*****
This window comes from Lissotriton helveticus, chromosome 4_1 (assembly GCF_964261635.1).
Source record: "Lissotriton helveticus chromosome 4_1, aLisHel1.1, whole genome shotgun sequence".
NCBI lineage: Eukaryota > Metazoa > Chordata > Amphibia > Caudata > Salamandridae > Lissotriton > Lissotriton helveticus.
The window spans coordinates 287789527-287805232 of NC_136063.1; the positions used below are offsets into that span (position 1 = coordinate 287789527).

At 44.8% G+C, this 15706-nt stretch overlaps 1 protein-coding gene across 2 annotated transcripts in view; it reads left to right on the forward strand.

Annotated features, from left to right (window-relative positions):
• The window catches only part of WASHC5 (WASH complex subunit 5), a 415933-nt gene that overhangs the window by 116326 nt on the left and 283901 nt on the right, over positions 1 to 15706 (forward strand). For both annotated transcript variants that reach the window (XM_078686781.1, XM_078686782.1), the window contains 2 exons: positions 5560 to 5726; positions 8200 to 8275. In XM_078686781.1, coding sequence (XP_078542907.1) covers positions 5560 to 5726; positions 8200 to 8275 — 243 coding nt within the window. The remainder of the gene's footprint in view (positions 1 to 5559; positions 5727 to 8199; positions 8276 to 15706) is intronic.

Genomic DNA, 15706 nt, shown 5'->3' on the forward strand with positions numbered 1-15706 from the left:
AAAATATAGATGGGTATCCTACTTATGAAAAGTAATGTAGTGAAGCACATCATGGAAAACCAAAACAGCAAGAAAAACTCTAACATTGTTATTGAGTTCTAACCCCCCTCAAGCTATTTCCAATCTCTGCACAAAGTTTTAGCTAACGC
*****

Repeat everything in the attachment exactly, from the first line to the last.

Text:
This window comes from Lissotriton helveticus, chromosome 4_1 (assembly GCF_964261635.1).
Source record: "Lissotriton helveticus chromosome 4_1, aLisHel1.1, whole genome shotgun sequence".
NCBI lineage: Eukaryota > Metazoa > Chordata > Amphibia > Caudata > Salamandridae > Lissotriton > Lissotriton helveticus.
The window spans coordinates 287789527-287805232 of NC_136063.1; the positions used below are offsets into that span (position 1 = coordinate 287789527).

At 44.8% G+C, this 15706-nt stretch overlaps 1 protein-coding gene across 2 annotated transcripts in view; it reads left to right on the forward strand.

Annotated features, from left to right (window-relative positions):
• The window catches only part of WASHC5 (WASH complex subunit 5), a 415933-nt gene that overhangs the window by 116326 nt on the left and 283901 nt on the right, over positions 1 to 15706 (forward strand). For both annotated transcript variants that reach the window (XM_078686781.1, XM_078686782.1), the window contains 2 exons: positions 5560 to 5726; positions 8200 to 8275. In XM_078686781.1, coding sequence (XP_078542907.1) covers positions 5560 to 5726; positions 8200 to 8275 — 243 coding nt within the window. The remainder of the gene's footprint in view (positions 1 to 5559; positions 5727 to 8199; positions 8276 to 15706) is intronic.

Genomic DNA, 15706 nt, shown 5'->3' on the forward strand with positions numbered 1-15706 from the left:
AAAATATAGATGGGTATCCTACTTATGAAAAGTAATGTAGTGAAGCACATCATGGAAAACCAAAACAGCAAGAAAAACTCTAACATTGTTATTGAGTTCTAACCCCCCTCAAGCTATTTCCAATCTCTGCACAAAGTTTTAGCTAACGC